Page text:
Goddard College on cop-killer commencement: ‘We’re standing by our principles’
HIGHER LEARNING?: Administrators and faculty at Vermont’s Goddard College are defending a decision to have cop-killer Mumia Abu-Jamal deliver the commencement speech at Sunday’s graduation.
By Bruce Parker | Vermont Watchdog
PLAINFIELD, Vt. — Administrators and faculty at Goddard College on Wednesday said they are acting on principle in letting convicted cop-killer Mumia Abu-Jamal deliver the commencement address at Sunday’s graduation.
“We’re standing by our principles of honoring our students’ wishes and the academic integrity of their commencement experience and educational experience in letting them choose Mumia as their speaker,” Samantha Kolber, outreach coordinator at Goddard College, told Watchdog.org.
Abu-Jamal shot and killed 25-year-old Philadelphia police officer Daniel Faulkner at point blank range in 1981. He is serving a life sentence at the Mahanoy State Correctional Institution in Pennsylvania.
At the wishes of Goddard’s fall 2014 graduating class, Abu-Jamal will deliver a recorded commencement speech made from prison, where he is an Internet radio commentator for Prison Radio.
“We’re not condoning violence or condoning his crime, but we’re upholding our students’ right to choose who they listen to to teach them any life lessons,” Kolber said.
“And Mumia is a graduate of Goddard College, so he has a direct link to them in having the same educational experience as they may have had.”
While Goddard Interim President Robert P. Kenny declined our request for an interview, present and former faculty offered support for the college’s decision and Abu-Jamal.
“This was the decision of a body of students and we support them. Think what they are learning already about our country at this moment,” said Darrah Cloud, a creative writing professor at the college.
GRIEF: Maureen Faulkner, widow of Philielphia Police Officer Daniel Faulkner, is seen at a 2011 news conference.
“If we are collectively afraid to hear from this man, should we not challenge ourselves to face him and know who he is for ourselves? Understand him rather than engage in assumptions and easy outrage, which are in no way educational?”
Others showed similar sympathy for Abu-Jamal and did not mention slain officer Daniel Faulkner or his grief-stricken family.
“What’s important about Mumia Abu-Jamal being allowed to give a commencement speech isn’t about whether or not he is guilty of the crime for which he has been imprisoned for life, but who he is as a result of that incarceration. He has important things to say. He’s been in solitary confinement, which is a form of torture,” said Michael Klein, also a creative writing professor with connections to the college.
Goddard is a nontraditional learning institution. In keeping with the vision of founder Royce Pitkin, a disciple of progressive educator John Dewey, the college’s 600-plus students, mostly adults, design their own BFA and MFA programs in creative writing, sustainability, art, theater and other subjects.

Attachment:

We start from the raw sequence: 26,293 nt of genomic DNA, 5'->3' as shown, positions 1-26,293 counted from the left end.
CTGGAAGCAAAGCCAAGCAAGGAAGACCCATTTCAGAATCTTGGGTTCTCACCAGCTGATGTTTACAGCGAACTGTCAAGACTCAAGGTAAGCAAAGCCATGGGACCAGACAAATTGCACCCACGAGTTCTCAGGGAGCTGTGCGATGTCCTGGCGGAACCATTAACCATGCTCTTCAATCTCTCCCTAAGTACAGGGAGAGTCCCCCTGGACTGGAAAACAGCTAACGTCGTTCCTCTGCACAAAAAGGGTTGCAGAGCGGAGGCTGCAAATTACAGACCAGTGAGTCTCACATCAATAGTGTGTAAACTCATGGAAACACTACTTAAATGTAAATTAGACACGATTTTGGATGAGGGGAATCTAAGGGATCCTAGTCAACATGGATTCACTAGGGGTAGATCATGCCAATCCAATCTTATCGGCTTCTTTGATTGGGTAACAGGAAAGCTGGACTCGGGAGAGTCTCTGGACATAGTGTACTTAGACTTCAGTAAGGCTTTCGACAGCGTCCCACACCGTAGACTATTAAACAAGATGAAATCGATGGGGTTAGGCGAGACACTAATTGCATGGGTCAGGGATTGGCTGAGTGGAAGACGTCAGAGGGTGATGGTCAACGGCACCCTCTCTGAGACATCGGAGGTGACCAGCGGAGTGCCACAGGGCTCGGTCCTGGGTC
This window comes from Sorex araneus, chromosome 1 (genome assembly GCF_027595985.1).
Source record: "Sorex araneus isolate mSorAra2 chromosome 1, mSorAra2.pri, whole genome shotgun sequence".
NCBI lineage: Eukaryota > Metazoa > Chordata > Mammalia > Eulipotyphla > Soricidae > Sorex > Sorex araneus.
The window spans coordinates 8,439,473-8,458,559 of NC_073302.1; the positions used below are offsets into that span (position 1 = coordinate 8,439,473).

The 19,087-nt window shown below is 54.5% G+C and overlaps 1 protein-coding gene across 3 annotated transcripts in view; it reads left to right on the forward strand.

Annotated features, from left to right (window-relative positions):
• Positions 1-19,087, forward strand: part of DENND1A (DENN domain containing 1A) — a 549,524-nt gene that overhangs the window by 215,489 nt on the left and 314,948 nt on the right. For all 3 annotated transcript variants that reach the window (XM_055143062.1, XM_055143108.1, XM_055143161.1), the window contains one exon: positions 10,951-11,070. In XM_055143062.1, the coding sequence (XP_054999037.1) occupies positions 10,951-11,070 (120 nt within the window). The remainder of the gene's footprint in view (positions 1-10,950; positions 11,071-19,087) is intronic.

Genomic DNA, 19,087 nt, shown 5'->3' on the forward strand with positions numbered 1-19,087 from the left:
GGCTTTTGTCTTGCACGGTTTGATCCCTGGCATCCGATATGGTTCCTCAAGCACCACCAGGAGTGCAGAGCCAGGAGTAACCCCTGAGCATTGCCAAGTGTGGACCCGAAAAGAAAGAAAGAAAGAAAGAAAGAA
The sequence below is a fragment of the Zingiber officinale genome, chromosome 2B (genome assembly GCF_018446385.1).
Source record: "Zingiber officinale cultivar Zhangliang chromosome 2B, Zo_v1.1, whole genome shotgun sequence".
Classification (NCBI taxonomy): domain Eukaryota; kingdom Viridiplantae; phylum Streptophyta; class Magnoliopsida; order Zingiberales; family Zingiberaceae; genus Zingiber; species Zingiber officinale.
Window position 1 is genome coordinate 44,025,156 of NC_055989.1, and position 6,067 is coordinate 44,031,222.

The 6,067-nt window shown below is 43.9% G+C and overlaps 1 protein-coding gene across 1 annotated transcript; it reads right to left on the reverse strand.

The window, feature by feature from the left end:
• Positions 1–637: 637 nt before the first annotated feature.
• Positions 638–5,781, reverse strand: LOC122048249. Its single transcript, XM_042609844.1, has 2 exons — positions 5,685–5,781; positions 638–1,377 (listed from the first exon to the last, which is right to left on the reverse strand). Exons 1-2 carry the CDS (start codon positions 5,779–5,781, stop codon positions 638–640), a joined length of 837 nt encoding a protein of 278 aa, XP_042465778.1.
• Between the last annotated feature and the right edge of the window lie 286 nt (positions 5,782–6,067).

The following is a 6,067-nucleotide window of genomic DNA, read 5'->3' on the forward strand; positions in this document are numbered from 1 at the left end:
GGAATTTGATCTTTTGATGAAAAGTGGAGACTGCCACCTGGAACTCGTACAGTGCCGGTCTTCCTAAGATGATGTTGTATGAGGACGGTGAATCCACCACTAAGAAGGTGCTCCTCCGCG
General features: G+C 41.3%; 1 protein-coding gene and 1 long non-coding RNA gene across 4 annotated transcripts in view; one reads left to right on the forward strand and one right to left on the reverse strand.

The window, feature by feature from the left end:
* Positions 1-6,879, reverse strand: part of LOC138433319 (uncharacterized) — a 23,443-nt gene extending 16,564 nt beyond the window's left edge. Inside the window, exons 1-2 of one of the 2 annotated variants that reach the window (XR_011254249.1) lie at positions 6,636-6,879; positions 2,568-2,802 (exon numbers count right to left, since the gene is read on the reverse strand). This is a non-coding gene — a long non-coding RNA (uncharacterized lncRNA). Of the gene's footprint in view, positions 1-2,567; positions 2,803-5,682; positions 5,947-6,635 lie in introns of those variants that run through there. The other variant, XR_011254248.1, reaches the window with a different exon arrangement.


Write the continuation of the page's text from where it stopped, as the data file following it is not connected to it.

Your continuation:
“We have no tests, we have no grades, we have no classes,” Kolber said.
Although students at Goddard design their own curriculum, they receive significant oversight from faculty advisers. This also was true of the decision to select Abu-Jamal as commencement speaker.
Asked which Goddard administrator oversaw the students’ selection process, Kolber replied, “The program director is Phyllis Brown. So she would have final approval or oversight.”
Kolber said she discussed the controversial choice with Brown.
“They knew ahead of time. I spoke through the program director to say, ‘If we release this news that they’ve chosen him as a speaker, there will be controversy.’ They said they understood that.”
Worries among administrators ultimately were suppressed by Goddard’s progressive philosophy.
“We don’t tell them what to study, and we don’t tell them how to have their commencement ceremony,” Kolber added.
That explanation didn’t sit well with Police Chief Anthony Facos, leader of the Montpelier Police Department.
IN THE LINE OF DUTY: Philadelphia Police Officer Daniel Faulkner was killed threee decades ago by Mumia Abu-Jamal.
“Quite frankly, we’re disgusted by it. … I don’t understand the wisdom or the thought process behind Goddard’s decision to carry on with it,” he said.
Facos has a personal connection to the story. The chief attended a summer training session where Faulkner’s widow spoke to law enforcement about her husband.
“It was murder. It was cold blood. Those are the facts of the investigation, the facts of the trials.”
On Sunday, 20 students will gather at Goddard College’s Haybarn Theatre and listen to Abu-Jamal’s speech. In keeping with Goddard tradition that each student is a valedictorian, students will deliver their own speeches, sharing what they’ve learned from their studies.
Goddard refused to let Watchdog interview students ahead of the event.
Asked if he would be paying attention to what is said at Sunday’s graduation, Facos replied, “It’s not even worth it.”
“My response, I’m sure, is quite normal and expected for anybody in law enforcement. Or, frankly, for anyone who respects the rule of law in society,” Facos said.
Contact Bruce Parker at email@example.com